As a resident of San Juan County, New Mexico, I realize I live in an eggs-in-one-basket economy. I hope our economic leaders will take measures to diversify our economy.

Again, I support the Methane Rules. They are long overdue. Thank you.”43

The traditional, and essentially correct, understanding of notice-and-comment is that commenters have information or insight that the agency does not. Here, instead, the agency informs members of the public, who then, duly informed, express “support” for what the agency proposes without telling the agency anything at all that it does not already know.

Not surprisingly, then, almost all observers have concluded that lay comments generally and mass comments in particular have not been influential. Agencies “occasionally acknowledge the number of lay comments and the sentiments they express [but] they very rarely appear to give them any significant weight.”44 Rulewriters may even resent such submissions.45

Conclusion: Steps on the Way Forward

What, then, can and should be done to achieve the appropriate democratic aspirations of notice-and-comment rulemaking? The fundamental challenge is to create a better match between the inputs rulewriters need, the information commenters have, and the technological means to move one to the other. In essence, two approaches have been attempted, and neither has been a triumph. One is to simply move the traditional paper notice-and-comment process on line. As discussed, that is an extremely valuable change, but one thing it does not do is enable effective participation by stakeholders or the general public. The barriers to such participation go far beyond simply not being aware of the rulemaking or not having access to materials in the docket or not being able to pay for postage.

The second approach is to ask for different kinds of input from lay commenters. In essence, to ask, implicitly or explicitly, for a vote. But no one actually thinks that notice-and-comment should be a referendum.

So, challenge is how can we get better participation from people with something to offer and less clutter. That means focusing on the quality of submissions more than their quantity and enabling historic outsiders with relevant knowledge to effectively participate. The tools of web 2.0 can be harnessed to this end, but only if appropriately targeted. Herewith some more modest suggestions.


Agencies should use social media to inform the public about agency activities, the rulemaking process in general, and specific rulemakings. Agencies should take an all-of-the-above approach to alerting potential participants to upcoming rulemakings, posting to its website and blog and sending notifications through multiple channels. Social media provide a more effective means to reach interested persons that have traditionally been under-represented in the rulemaking process.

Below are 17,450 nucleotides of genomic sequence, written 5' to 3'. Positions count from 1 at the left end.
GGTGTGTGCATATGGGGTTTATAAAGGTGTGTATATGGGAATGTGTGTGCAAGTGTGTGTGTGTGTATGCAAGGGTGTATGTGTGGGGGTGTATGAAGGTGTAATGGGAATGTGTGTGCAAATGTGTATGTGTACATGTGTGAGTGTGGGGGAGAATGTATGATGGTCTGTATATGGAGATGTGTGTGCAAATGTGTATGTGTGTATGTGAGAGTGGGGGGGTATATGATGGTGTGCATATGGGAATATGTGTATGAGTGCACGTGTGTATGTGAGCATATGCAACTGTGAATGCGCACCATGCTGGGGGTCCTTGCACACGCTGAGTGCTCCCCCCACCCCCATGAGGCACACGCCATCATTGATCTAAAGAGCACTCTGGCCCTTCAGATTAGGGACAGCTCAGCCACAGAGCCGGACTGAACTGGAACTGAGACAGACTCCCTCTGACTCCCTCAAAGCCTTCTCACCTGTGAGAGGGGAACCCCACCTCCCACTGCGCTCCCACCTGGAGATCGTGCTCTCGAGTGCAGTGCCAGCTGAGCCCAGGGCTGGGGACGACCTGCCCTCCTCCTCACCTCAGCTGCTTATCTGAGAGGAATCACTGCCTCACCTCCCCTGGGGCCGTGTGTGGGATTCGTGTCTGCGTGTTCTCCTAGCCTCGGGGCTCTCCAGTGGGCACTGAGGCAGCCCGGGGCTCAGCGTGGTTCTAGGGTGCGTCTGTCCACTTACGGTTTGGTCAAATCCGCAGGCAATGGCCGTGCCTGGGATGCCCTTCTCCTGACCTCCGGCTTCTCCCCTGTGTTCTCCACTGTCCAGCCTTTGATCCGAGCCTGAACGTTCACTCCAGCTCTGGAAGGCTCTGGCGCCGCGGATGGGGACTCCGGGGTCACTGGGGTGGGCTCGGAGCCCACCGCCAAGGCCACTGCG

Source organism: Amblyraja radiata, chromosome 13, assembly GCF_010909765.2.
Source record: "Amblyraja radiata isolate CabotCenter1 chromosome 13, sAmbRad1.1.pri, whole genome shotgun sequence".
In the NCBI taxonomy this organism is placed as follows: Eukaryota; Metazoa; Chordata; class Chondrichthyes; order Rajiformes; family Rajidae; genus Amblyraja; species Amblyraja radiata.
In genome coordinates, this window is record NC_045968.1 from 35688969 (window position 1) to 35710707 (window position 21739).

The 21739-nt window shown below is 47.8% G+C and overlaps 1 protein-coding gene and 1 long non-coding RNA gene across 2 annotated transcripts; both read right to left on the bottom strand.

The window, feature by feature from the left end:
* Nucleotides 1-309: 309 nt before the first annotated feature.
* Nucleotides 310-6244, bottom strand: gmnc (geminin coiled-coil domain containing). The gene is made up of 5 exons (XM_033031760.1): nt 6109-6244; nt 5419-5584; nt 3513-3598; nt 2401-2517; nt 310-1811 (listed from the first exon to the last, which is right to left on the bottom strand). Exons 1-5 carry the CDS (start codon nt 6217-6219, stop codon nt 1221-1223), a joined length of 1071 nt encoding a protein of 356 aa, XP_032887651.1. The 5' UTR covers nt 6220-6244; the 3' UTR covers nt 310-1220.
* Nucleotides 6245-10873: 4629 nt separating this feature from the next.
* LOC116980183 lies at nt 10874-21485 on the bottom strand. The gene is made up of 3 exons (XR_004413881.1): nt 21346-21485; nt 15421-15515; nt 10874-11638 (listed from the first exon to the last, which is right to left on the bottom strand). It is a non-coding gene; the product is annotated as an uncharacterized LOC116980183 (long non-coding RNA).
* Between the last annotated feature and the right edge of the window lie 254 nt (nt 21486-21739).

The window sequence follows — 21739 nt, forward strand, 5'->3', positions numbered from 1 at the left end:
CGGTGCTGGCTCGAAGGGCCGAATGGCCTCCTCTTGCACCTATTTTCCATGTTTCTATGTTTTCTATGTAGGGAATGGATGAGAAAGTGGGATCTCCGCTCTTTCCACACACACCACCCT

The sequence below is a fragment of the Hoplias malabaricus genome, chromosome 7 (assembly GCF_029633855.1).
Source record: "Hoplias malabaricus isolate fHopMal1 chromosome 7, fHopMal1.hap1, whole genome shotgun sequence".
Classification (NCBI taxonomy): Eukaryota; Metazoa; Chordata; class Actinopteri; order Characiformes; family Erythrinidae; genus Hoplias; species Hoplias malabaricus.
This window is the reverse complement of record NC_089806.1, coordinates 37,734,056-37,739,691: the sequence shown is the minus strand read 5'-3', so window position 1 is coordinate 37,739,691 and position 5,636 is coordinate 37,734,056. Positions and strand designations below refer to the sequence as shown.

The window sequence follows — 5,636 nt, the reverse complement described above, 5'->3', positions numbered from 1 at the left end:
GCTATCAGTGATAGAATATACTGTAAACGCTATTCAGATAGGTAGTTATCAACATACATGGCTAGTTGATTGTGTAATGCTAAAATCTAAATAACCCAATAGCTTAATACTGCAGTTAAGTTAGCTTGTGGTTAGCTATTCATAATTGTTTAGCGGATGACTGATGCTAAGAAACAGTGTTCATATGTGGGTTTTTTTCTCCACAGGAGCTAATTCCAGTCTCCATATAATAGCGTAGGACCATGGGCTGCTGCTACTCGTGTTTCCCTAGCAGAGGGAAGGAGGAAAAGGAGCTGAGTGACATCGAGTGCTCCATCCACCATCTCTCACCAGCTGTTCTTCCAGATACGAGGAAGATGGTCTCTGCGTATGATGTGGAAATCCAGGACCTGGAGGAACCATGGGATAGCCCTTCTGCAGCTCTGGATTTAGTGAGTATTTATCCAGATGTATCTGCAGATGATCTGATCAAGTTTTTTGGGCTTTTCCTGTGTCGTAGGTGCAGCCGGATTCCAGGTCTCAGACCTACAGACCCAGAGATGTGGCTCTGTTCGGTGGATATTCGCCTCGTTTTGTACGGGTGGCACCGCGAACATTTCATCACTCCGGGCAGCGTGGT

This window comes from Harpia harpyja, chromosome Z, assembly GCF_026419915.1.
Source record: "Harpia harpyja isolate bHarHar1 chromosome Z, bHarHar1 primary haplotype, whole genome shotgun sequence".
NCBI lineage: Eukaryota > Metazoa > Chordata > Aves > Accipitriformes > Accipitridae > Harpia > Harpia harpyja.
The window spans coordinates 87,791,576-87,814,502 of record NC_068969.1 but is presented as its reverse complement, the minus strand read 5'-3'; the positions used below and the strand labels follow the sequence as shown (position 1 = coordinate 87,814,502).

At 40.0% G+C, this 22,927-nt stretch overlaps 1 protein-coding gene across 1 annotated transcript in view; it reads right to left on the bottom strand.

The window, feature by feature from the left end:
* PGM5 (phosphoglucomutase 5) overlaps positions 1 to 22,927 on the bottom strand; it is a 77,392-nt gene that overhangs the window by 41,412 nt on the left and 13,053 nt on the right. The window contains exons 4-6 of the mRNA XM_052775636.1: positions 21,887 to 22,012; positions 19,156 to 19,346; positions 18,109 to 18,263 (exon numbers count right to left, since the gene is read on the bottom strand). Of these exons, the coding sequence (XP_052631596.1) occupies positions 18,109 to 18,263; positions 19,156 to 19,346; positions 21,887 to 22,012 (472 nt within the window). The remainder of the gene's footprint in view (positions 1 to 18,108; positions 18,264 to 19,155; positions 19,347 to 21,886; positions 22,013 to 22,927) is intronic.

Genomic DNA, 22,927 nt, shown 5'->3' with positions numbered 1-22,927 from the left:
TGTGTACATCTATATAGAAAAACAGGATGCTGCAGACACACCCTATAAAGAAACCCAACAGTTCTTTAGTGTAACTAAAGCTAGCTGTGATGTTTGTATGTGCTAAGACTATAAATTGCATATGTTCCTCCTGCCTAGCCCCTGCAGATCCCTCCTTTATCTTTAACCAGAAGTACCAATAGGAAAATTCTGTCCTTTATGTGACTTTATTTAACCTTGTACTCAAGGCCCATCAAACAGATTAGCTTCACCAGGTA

Agencies sometimes tweet general requests for the public to submit ideas. To pick a random example, on February 1, 2013, EPA tweeted:

“It’s time for #EPAtips again! What are some unexpected ways you’ve found to save energy this winter?”

Responses could be tweeted or posted on Facebook. The same day, it tried again:

“Tell us some unexpected ways you’ve found to save energy this winter. Use hashtag #EPAtips. We’ll retweet our favorites.”

The next day:

“Last chance to share your #EPAtips with us! What are some unexpected ways you’ve found to save energy this winter?”

And then two days later:

“Thanks to everyone who shared their #EPAtips with us!”

The exuberant (or desperate) exclamation marks notwithstanding, it appears that not a single “unexpected way to save energy” was submitted. So, there is nothing magic about a social media platform. The “open call” is almost always doomed to failure – too imprecise, often insincere, and invisible to almost all those with something useful to contribute.46

Nonetheless, social media may be particularly useful with regard to agency agenda-setting. That is, its most important applications to rulemaking may lie outside the notice-and-comment process. Social media have much, perhaps most, to offer not during the actual comment period, but prior to issuance of the NPRM (and possibly after promulgation of the final rule). This is a period in which the agency’s scope of inquiry is extremely broad, the questions more open-ended, and the interchange less formal.47

The point here is three-fold. First, as a generalization, it is probably fair to say that the lay public is better at identifying problems than at identifying solutions. Such input is especially relevant at the early stages of the rulemaking process, when the agency needs to understand the existing state of affairs, what’s working and what isn’t, where improvements must be made, and so on: in short, what’s the problem?

Second, for all interested persons, lay and expert alike, a looser, more dialogic exchange may be especially useful in at an early, problem-identifying stage.